Similarly, the chest and lat muscles become tight and shortened. Again, this occurs commonly because of gravity pulling and sitting too much, in addition to the poor weakness of the antagonistic muscles. Just think about it for a second.
You're sitting at your chair proudly reading this post and you're rounded forward. This is putting your chest and your lap muscles in a shortened position.
Similarly, the suboccipital muscles become tight as well. These are the muscles at the top of the skull, and around its back. When tight, they extend the neck and lead to a forward head posture. Usually, these muscles are just compensation from the upper back being rounded.
To get rid of such a condition, you must sit at your desk and stand up tall. See how your head straightens out. Similarly, round your upper back into a rounded position. Notice how your head will extend back, and that will shorten these suboccipital muscles.
Now that we looked at the most common tight muscles, let's take a look at the most common weak muscles that counterbalance these tight ones. The most common weak muscles.
Believe it or not, the glute muscles or your butt muscles, are one of the most common muscles that get weak. Again, it usually stems from improper or too much sitting, not enough activity or not isolating out these muscles when strength training or doing an exercise routine.
The hip flexor muscles, as alluded to in the prior paragraph, tend to get tight and shortened. This puts the glute muscles in a mechanical disadvantage, which then makes your pelvis and your butt stick out, which rounds your upper back.
It arches your lower back, but can also extend your neck.
Similarly, the abdominal muscles also get a pension to being weak because of the hip flexor pull and the lower back tightness. This then causes an excessive lower back arching, and again, rounding of the thoracic spine.
Muscles that commonly combat the rounding of the spine are your parascapular and thoracic extensor muscles. These muscles consist of your middle and lower trap and rhomboid muscles, in addition to your thoracic spinal extensors.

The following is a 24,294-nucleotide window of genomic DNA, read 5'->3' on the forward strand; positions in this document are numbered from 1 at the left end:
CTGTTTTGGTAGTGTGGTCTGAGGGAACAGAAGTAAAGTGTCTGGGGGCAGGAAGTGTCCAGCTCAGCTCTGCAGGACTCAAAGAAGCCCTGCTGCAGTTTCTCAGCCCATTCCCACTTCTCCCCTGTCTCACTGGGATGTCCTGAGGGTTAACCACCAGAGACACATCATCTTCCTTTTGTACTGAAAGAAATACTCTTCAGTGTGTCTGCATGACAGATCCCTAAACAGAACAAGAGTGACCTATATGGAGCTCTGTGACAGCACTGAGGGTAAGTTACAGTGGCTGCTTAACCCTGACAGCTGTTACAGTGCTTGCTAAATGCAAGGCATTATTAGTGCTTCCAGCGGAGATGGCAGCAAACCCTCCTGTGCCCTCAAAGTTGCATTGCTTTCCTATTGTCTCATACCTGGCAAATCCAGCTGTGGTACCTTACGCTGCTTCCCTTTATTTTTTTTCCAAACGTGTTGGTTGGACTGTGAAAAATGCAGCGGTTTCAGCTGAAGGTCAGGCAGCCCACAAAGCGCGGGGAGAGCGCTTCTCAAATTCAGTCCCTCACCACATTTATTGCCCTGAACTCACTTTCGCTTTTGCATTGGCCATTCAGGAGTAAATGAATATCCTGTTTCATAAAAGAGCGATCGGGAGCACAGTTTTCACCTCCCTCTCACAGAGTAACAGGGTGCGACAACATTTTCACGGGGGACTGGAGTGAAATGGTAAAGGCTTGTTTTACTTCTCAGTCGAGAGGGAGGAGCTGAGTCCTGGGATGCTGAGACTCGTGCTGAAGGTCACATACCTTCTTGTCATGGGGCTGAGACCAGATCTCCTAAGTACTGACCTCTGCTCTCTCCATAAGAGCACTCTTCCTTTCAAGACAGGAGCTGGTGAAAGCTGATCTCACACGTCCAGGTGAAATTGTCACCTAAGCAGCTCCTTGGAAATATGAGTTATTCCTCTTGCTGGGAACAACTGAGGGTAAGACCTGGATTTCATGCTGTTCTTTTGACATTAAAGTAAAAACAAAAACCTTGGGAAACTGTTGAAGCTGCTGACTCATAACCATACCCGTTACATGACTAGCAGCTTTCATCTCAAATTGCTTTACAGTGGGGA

These muscles are usually very, very weak and will cause the upper back to round and result in abnormal aberrant posture, which can result in pain and stiffness.
Similarly, the deep cervical neck flexors which combat the suboccipital muscles, tend to get weak. The longissimus capitis and Longus colli muscles are the deep neck flexor muscles that run on the front part of the spine.
When weak, it makes sure that your head protrudes forward, which can then put increased stress and strain on the neck and even limit rotation of your neck muscles because the suboccipital muscles are so tight. Someone who has a forward head posture can also get chronic intention neck headaches.
How A Doctor Of Physical Therapy Can Improve Your Posture Faster?
A doctor of physical therapy, maybe your best choice and boost the chance to improve your posture. They can pinpoint exactly which muscles are tight and which ones are weak. They can also mobilize your spine, hips, or even your neck, to improve the mobility of your neck from the poor posture, limiting the motion.
They can also speed up your posture correction process by working on the tight muscles by releasing them with their hands, with specific techniques. A doctor of physical therapy may be your best chance to improve your posture once and for all.
If you're serious about improving your posture, and you want to get rid of your pain and stiffness, call our office today at (239) 766-5590 or click here to learn all the different ways that physical therapists can help you.